Looking back over the past three years, it's been so good to be near the sea.
In the first year, when I was withdrawn without knowing what exactly it was, in the second year, when we all were refrained from everything, and in the third year, when I have somehow come to understand how to live with it, the sea has been always there whenever I go to the beach, and even at home, I can often hear the sound of waves when there is a southerly wind. When I go to the supermarket, I don't go for the shortest way but walk along the seaside instead. It is just a seaside path with nothing special, but I feel the sand with my whole soles as I walk step by step.
This is where my photobook “Hama”, published in 2018, was created. In my photographs, I kept capturing what was on the beach, whose scenery would drastically change even if only one of the beachgoers disappeared. I took a little detour along the seaside every time I went to the post office to ship the photobooks because I wanted the people who open the book would be able to feel a tiny bit of the smell of the sea, which might be merely a matter of my self-satisfaction, though.
I guess this is what it means to be near the sea. I do not go to the beach for any particular reason. As in the famous quote, “because the mountain is there”, I bring my camera because the sea is there. I take pictures because I have a camera. As I look at the ocean, feel the breeze, get some sand on my body, and take pictures, my mind begins to loosen up. When I take off my face mask and breathe in the breeze, I feel as if each cell gets moist and my body becomes a little larger.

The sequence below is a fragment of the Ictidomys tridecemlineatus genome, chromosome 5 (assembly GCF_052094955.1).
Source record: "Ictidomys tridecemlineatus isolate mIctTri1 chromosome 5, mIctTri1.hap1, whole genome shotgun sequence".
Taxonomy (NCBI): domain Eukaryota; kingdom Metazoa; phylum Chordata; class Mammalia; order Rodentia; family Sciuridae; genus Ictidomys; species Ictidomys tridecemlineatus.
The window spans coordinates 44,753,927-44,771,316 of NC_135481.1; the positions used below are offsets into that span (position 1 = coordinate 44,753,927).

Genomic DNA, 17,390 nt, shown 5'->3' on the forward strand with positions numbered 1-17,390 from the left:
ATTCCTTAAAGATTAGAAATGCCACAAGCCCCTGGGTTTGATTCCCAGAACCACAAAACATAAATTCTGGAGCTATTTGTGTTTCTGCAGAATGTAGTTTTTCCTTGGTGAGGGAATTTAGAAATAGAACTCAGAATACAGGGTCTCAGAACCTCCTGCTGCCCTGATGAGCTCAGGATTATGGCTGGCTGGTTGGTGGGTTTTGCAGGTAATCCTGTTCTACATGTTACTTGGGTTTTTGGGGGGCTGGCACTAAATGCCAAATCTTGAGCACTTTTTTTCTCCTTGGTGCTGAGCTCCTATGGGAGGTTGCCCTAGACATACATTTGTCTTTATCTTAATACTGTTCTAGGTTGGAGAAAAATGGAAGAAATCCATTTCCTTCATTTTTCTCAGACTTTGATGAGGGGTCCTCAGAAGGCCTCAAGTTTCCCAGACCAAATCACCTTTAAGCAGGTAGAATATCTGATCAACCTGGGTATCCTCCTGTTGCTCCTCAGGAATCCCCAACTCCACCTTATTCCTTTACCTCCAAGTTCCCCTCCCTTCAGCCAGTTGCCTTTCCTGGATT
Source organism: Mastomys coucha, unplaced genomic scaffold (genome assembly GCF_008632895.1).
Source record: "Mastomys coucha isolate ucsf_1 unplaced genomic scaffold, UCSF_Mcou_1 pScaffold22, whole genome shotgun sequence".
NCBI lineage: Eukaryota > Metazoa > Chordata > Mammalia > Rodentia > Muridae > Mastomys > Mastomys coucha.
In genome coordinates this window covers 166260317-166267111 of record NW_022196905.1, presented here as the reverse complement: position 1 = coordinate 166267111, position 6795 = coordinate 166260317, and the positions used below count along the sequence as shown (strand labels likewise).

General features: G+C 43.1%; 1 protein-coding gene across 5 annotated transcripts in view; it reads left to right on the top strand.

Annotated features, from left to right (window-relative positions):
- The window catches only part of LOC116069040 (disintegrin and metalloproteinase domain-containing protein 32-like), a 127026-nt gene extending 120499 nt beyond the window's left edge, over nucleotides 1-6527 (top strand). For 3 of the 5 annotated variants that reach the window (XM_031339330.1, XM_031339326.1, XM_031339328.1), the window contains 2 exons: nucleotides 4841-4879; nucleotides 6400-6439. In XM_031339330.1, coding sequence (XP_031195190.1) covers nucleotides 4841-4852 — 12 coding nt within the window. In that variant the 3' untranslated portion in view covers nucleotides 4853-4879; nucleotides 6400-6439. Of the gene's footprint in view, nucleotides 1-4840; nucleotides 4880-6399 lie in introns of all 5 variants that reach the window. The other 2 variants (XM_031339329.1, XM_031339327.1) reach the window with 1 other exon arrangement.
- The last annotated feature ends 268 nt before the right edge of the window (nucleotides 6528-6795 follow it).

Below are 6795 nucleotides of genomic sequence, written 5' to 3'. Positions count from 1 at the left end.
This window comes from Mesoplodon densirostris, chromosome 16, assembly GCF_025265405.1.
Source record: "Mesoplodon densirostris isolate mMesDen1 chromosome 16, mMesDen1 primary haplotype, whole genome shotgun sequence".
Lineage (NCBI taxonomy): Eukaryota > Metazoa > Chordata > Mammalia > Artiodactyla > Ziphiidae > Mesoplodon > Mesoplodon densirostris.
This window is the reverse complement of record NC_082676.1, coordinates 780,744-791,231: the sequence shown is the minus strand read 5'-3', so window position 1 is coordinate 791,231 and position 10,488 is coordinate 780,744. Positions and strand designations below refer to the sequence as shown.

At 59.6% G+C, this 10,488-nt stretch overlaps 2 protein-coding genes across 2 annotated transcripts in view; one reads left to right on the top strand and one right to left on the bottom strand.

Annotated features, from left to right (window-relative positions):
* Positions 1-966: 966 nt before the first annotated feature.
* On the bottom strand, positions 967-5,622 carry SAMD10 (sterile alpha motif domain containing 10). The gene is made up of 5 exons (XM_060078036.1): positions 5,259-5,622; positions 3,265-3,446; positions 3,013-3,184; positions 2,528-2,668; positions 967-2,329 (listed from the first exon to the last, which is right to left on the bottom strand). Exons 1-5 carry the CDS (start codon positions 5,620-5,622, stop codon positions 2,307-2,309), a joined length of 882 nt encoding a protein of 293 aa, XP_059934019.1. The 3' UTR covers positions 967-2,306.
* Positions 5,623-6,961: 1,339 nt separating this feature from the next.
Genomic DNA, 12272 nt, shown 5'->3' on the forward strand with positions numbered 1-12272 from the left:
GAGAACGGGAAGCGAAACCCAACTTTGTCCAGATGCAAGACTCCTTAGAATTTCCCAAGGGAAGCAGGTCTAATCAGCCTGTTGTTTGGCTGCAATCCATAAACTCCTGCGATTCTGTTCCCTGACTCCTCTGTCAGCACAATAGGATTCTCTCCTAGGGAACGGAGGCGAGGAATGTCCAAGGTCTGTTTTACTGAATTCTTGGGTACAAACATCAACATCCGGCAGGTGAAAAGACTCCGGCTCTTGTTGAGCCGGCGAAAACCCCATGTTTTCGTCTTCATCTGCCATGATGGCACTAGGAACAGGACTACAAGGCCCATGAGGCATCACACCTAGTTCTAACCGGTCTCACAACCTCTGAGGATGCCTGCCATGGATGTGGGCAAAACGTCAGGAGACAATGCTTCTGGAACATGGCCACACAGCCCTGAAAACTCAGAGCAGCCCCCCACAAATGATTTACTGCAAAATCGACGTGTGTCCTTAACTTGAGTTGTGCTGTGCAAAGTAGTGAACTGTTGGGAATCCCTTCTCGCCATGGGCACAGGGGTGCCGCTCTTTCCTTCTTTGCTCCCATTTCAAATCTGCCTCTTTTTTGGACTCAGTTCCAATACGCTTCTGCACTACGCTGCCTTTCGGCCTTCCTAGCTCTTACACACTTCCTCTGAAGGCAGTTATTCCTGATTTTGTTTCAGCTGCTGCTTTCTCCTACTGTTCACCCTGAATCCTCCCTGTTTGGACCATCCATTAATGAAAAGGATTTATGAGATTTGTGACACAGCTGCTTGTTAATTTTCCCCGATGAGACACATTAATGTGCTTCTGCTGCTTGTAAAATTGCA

To live near the ocean was simply the result of a series of coincidences. I never thought I would live near the ocean someday, nor did I even want to surf. But things often have their own flow that you can't control. All I did was to ride the wave.
I look at the ocean and take pictures. I often get wet, not noticing the tide rising, as I take pictures. The fisherman I call “Bro” finds me and says, “You did it again.” But that's just the way I am.
The sea, which does not seem to change but changes day by day, and the place called beach, which the sea creates, always welcome me with open arms. This afternoon, just like that time, I'll take a nap with a bottle of Kurokirishima as a pillow.
Born in Yokohama, currently living in Chigasaki, Daimon became a photographer after winning the Ricoh RING CUBE public exhibition. In addition to being an artist, she collaborates with apparel brands, teaches courses and holds events sponsored by camera manufacturers and stores, and contributes articles to magazines and web magazines. Has held many solo and group exhibitions. Her representative works include "Honjitsu no hakoniwa (Today's Sandbox)" and "Hama", as well as the photobook "Hama" (Akaaka Art Publishing Inc).